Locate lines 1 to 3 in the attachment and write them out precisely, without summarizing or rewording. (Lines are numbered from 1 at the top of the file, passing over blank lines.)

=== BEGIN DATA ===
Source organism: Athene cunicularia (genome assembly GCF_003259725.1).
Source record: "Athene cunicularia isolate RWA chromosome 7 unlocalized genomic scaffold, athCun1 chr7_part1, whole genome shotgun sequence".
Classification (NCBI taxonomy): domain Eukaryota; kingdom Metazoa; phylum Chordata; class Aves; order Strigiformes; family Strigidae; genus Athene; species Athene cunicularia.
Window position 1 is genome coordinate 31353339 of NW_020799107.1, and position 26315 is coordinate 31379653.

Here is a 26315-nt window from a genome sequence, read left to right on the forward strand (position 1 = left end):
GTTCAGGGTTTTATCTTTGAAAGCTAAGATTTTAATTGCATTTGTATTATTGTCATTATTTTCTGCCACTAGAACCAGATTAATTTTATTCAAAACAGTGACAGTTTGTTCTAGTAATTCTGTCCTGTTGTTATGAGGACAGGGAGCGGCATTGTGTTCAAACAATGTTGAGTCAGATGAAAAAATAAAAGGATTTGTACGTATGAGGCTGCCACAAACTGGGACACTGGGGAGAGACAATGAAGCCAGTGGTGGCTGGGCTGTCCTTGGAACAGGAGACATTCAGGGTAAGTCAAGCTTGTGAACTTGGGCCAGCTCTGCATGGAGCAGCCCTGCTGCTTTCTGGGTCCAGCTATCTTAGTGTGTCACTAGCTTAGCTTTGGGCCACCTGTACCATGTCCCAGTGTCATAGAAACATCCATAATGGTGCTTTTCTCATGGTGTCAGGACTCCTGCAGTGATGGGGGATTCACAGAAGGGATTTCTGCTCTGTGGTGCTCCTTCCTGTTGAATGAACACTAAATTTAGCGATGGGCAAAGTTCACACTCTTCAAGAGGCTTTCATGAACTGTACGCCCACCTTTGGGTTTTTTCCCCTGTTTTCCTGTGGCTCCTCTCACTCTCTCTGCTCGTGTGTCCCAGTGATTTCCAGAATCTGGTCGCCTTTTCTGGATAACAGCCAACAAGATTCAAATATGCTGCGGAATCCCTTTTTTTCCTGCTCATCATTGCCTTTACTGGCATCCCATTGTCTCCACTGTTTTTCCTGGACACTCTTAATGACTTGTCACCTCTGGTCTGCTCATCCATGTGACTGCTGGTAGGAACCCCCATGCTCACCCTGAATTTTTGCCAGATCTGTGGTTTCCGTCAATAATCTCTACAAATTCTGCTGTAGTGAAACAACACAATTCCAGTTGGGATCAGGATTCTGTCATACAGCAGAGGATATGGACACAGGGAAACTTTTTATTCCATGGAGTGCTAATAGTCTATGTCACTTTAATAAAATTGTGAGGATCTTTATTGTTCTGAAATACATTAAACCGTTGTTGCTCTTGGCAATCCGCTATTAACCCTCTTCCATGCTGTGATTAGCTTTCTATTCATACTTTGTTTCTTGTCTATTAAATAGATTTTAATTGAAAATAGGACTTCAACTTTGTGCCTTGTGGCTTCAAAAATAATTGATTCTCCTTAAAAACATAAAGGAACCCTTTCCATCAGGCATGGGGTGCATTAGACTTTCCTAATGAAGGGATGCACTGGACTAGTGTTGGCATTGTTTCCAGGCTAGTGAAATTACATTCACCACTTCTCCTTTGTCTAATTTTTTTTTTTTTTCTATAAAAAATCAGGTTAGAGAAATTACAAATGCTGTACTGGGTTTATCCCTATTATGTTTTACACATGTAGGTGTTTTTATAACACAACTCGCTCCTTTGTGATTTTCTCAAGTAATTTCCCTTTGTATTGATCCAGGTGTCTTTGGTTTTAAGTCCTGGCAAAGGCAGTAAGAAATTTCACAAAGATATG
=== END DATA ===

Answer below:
Source organism: Athene cunicularia (genome assembly GCF_003259725.1).
Source record: "Athene cunicularia isolate RWA chromosome 7 unlocalized genomic scaffold, athCun1 chr7_part1, whole genome shotgun sequence".
Classification (NCBI taxonomy): domain Eukaryota; kingdom Metazoa; phylum Chordata; class Aves; order Strigiformes; family Strigidae; genus Athene; species Athene cunicularia.